Dealing with Despots - By Celesa Horvath

Celesa Horvath is a consultant, with 20 years of experience in corporate responsibility, sustainability, and environmental assessment. Her blog,Making Sense of Responsibility, aims to engage and support those who would further the art and science of corpo
Mar 23, 2011 2:48 PM ET
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Dealing with Despots


Each day, the Globe and Mail – one of Canada’s national newspapers – runs a reader poll on a “hot topic.”  Today, in light of current events in Libya and elsewhere, the poll, under the heading “Dealing with Despots,” asks readers, “What is the most important duty for a Canadian business operating in an authoritarian country?” and provides the following response options:

  • To make money and protect its investment
  • To keep corrupt elites from looting revenues owed to locals
  • To protest when human rights abuses are detected
  • To provide local development to workers and communities
  • To insist on democracy development

The very structure of the response options reveals one of the most egregious and persistent misperceptions of corporate responsibility: that it’s fundamentally an “OR” decision, that we can either make money and protect our investment or we can fight corruption, protect human rights, promote democracy, and provide community benefits, implying that these actions do not contribute to return on investment.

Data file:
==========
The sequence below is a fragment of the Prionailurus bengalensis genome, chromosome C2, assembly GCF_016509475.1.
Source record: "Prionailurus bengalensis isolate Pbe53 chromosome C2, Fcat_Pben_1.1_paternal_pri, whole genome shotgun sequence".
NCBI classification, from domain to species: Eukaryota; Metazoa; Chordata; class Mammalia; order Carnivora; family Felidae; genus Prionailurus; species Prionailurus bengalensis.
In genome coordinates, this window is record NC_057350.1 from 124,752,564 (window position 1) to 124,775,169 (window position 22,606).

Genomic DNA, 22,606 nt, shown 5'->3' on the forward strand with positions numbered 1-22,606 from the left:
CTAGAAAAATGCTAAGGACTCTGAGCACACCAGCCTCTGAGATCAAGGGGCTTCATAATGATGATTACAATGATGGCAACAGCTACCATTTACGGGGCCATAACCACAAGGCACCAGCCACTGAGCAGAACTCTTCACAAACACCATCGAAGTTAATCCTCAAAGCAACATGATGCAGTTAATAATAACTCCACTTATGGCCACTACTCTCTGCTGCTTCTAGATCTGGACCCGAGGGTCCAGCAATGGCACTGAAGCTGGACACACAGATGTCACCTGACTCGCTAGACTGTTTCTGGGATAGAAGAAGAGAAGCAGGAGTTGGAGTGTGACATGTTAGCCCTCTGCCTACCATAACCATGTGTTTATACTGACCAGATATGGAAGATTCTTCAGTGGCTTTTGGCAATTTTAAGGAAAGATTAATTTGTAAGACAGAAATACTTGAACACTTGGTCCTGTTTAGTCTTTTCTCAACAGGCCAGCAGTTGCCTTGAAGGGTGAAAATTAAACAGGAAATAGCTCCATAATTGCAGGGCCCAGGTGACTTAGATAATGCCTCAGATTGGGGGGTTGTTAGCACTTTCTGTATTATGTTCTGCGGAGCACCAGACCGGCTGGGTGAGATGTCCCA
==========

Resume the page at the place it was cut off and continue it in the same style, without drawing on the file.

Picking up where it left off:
In fact, taking a proactive stance on issues of corruption, human rights, community development, and governance can help to establish a more stable government and regulatory regime, build social capital among affected stakeholders, and secure a licence to operate, all enhancing the likelihood of protecting the original corporate investment and achieving a positive ROI.

The poll, as written, reflects thinking from an Age of Externalities, when the social and environmental implications of how we made a buck amounted to an SEP: Somebody Else’s Problem.  In this context, the first response option essentially represents a compliance strategy, by which a corporation might rationalize its business in an authoritarian country by demonstrating compliance with applicable laws and regulation in the host country, implying fulfilment of its corporate responsibility.  But this option is silent on the non-financial implications of a compliance strategy, and, moreover, completely disregards the opportunity foreclosed by such an approach.  Now, it is increasingly recognized that not only are the social and environmental costs of business arguably within the scope of a corporation’s responsibility to address, but, further, that a proactive stance on environmental, social, and governance issues can in fact present an opportunity to enhance ROI while also benefiting other stakeholders.  Thus, corporate responsibility is often an “AND” decision, as in, “the most important duty for a Canadian business operating in an authoritarian country is to fulfill its corporate responsibilities of making money in an ethical, legal, and fiscally, socially, and environmentally responsible way, and if it cannot do so, to explore alternative strategies, including, if necessary, the withdrawal of its business from that country.”  Where is that response option?!

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